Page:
Users in Kashmir are being kicked off WhatsApp because of inactivity, the BBC has learned.
It is a side-effect of the four-month internet blackout, imposed by the Indian government after the region was stripped of its autonomy in August.
Facebook, which owns the WhatsApp messaging service, said users would need to be re-added to groups “upon regaining access to the internet”.
India has 400 million WhatsApp users, making the country its biggest market.
In a statement, a WhatsApp spokesperson told the BBC it “cares deeply about providing users everywhere with the ability to privately communicate with their friends and loved ones”.
But it added: “To maintain security and limit data retention, WhatsApp accounts generally expire after 120 days of inactivity.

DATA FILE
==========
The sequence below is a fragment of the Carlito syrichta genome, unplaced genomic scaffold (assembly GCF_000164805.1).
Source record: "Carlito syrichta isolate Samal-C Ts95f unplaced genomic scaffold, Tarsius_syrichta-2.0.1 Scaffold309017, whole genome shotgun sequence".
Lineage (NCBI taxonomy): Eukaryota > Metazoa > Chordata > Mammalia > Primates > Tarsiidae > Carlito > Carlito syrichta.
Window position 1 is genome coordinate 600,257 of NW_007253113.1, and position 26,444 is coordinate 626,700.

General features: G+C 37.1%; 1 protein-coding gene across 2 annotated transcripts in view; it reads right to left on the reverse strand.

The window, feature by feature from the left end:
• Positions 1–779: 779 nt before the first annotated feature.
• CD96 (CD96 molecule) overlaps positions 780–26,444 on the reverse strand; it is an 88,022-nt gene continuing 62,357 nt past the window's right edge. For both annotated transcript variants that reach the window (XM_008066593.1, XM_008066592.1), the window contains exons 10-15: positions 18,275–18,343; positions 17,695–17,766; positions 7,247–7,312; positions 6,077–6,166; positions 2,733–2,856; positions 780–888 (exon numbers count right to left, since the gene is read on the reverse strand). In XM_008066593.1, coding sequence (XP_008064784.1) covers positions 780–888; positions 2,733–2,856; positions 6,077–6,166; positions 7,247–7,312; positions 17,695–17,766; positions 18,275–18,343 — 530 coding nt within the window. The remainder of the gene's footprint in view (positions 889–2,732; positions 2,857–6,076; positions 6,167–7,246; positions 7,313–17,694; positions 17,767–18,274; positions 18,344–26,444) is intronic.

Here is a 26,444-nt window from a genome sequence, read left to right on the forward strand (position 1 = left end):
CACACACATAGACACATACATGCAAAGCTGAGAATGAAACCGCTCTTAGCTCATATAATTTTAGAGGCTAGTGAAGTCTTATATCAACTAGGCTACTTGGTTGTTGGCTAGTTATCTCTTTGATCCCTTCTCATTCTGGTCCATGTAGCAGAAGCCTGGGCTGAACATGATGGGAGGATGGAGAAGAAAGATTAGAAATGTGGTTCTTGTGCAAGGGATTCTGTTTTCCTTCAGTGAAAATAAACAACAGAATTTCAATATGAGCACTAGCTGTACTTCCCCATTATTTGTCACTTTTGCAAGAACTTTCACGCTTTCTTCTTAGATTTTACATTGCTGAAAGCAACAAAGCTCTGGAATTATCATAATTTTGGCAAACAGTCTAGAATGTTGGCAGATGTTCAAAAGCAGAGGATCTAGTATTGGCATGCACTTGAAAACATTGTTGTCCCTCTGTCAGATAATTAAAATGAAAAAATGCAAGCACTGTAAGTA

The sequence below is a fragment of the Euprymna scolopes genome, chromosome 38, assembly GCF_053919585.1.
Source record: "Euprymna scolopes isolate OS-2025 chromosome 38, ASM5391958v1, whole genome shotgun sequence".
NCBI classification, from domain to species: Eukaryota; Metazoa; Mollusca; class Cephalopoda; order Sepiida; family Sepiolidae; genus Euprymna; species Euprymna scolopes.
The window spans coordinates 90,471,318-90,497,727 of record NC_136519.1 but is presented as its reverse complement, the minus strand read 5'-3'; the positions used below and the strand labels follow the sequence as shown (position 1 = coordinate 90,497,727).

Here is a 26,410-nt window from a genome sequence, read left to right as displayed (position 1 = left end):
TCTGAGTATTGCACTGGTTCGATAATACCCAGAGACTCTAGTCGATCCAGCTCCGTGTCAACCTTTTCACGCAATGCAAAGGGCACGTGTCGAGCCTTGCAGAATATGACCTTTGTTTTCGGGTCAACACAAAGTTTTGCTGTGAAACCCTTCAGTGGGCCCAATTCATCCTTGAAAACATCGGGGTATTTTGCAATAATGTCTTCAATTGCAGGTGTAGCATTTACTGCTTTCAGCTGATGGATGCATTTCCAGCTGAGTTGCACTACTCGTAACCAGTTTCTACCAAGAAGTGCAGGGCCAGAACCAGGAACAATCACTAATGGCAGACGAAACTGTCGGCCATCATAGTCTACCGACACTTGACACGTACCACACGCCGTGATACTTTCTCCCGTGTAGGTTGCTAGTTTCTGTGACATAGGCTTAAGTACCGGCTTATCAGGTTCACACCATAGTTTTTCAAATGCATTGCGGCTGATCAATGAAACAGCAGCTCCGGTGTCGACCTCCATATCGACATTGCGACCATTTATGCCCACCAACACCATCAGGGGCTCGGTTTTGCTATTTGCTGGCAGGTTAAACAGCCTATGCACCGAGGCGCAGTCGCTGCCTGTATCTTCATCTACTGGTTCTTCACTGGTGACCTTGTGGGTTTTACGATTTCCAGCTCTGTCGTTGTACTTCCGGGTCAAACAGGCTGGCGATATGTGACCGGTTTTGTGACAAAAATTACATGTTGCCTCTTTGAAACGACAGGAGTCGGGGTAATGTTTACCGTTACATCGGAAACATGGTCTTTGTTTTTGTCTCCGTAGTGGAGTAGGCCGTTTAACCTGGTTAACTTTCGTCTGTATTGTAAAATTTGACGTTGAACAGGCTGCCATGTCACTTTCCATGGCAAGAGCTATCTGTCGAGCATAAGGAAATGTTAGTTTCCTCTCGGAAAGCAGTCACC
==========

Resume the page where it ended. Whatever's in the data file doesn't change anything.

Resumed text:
“When that happens, those accounts automatically exit all their WhatsApp groups. People will need to be re-added to groups upon regaining access to the internet and joining WhatsApp again.”
In August, the Indian government revoked part of the constitution that gave Indian-administered Kashmir special status. The region was stripped of its autonomy and split into two federally-run territories, with most of the state’s political leaders and workers incarcerated.
Justifying the internet blackout, India’s Foreign Minister Subrahmanyam Jaishankar said social media and the internet had been used to radicalise people.